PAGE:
I’m glad I’m an all-rounder (crucian carp article and video, entry 420)

 

Click images to enlarge

As an all-rounder I am happy to fish for any species, any place and anywhere, and so when the opportunity presented itself recently to target crucian carp it wasn’t a decision that took much deliberation. Due to the fact that they aren’t one of the widely spread fish in the UK, when we come across venues that contain genuine crucians, then if you’re an all-rounder like me you simply have to re-organise your angling schedule and prioritise. And that’s exactly what happened as a few other plans went on the back-burner as our smallest, yet most beautiful carp muscled its way towards pole position.

Able to fish late evening and into dark really suits me for when I can’t maybe stay all night but I have a few hours late in the day free. Therefore the general pattern was lots of short sessions, just three hours or so in length. But as we know it’s not about the number of hours we fish but rather the time in which we do it. Three hours at dawn and dusk will have more catching potential than thirty hours in the middle of the day. (Not in one day of course, I’m referring to totals)

The lake in question has beds of lilies along the margins in various places and so that was where I headed. I show the rig that I set up with in the opening sessions on the video. It’s simple: 4lb Maxima line straight through to a size 12 Drennan Specialist hook, with a short hook length of about 4” created by a size 6 shot and a 5mm bead. Fishing a single corn I cast across to the edge of the lilies, tightened up so the quiver tip had a slight bend, then waited. To attract the fish and get them feeding I threw grains of corn.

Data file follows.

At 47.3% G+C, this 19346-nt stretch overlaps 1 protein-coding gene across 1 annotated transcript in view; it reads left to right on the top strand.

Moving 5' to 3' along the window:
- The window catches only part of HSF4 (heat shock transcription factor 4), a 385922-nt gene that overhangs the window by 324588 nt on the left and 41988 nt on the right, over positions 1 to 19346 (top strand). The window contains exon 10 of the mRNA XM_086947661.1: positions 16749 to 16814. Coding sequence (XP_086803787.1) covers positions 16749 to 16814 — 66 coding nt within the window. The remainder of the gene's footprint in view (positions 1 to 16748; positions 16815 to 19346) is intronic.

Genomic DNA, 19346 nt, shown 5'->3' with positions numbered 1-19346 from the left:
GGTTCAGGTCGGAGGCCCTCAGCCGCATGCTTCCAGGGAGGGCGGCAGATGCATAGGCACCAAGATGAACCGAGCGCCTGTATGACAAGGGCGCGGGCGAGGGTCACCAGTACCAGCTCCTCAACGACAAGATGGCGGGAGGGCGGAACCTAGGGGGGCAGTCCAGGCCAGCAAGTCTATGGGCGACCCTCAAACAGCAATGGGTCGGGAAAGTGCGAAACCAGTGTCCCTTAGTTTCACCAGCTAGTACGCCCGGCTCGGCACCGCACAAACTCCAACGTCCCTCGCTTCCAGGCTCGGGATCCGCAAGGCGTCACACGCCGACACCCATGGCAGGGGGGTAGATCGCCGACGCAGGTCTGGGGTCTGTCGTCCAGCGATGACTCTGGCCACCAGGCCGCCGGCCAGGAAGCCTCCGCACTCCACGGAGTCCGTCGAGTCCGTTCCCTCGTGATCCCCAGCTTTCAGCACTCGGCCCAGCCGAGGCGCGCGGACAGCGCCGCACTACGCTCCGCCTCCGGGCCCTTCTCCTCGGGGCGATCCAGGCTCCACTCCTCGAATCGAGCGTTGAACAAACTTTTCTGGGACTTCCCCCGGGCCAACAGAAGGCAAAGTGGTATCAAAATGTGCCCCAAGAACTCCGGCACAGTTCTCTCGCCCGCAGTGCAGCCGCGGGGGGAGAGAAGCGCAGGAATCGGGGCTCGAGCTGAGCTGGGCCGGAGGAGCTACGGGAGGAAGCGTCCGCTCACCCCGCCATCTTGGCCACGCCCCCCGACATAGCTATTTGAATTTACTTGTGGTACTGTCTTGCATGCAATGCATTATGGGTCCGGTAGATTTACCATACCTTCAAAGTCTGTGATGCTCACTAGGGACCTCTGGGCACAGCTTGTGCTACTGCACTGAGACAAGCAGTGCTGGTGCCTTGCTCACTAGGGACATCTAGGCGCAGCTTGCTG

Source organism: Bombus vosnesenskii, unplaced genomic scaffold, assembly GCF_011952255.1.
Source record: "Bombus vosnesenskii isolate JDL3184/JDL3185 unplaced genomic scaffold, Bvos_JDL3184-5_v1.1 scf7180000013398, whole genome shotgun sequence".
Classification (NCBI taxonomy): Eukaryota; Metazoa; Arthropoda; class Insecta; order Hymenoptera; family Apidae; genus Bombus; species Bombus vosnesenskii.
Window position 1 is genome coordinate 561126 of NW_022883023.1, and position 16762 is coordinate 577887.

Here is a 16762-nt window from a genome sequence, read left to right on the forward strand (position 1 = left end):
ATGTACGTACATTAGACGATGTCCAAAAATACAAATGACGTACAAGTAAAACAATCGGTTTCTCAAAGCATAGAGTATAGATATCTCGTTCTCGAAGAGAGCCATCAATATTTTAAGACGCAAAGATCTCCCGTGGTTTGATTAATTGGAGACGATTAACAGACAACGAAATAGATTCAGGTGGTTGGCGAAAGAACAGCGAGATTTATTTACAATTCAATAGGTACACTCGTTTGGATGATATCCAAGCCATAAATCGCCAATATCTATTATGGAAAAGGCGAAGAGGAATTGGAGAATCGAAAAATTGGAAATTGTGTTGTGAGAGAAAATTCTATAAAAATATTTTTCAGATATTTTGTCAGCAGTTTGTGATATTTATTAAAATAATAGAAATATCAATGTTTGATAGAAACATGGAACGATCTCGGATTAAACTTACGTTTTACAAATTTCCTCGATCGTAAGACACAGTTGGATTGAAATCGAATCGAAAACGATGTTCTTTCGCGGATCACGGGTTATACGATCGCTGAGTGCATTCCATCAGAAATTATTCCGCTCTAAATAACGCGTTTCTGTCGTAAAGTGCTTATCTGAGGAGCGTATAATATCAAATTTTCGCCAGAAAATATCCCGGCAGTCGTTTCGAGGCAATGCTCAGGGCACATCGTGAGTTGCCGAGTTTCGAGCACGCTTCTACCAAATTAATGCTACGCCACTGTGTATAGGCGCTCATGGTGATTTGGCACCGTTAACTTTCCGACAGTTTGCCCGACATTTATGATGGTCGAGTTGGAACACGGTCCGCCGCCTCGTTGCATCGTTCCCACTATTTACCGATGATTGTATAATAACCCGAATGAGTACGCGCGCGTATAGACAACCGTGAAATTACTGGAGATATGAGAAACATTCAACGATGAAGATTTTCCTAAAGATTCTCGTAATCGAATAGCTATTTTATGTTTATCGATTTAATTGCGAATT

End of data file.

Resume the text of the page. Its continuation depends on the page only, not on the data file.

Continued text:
It was fascinating on session one to watch some tench come in to the swim and feed. The clear water meant I could see everything. Then I noticed a big dark shadow as a carp also moved in. Not a crucian but one of its bigger relatives, a mirror. I didn’t notice any of my target species though and so it wasn’t a surprise when the rod tip pulled round and I found myself connected to a tench. I lost it.

Session two, the same thing happened, this time with a carp. I stood no chance really as it just powered off. It was like trying to hold back a runaway truck with a length of string. Groundhog Day on my third visit, this time from another tench. Quite frustrating when you lose fish, but as I say in the video, you can’t target small species with ridiculous tackle just in case you hook into something bigger. It’s just one of these things, but for it to happen three times on the trot, without even a single crucian to soften the blow, was frustrating.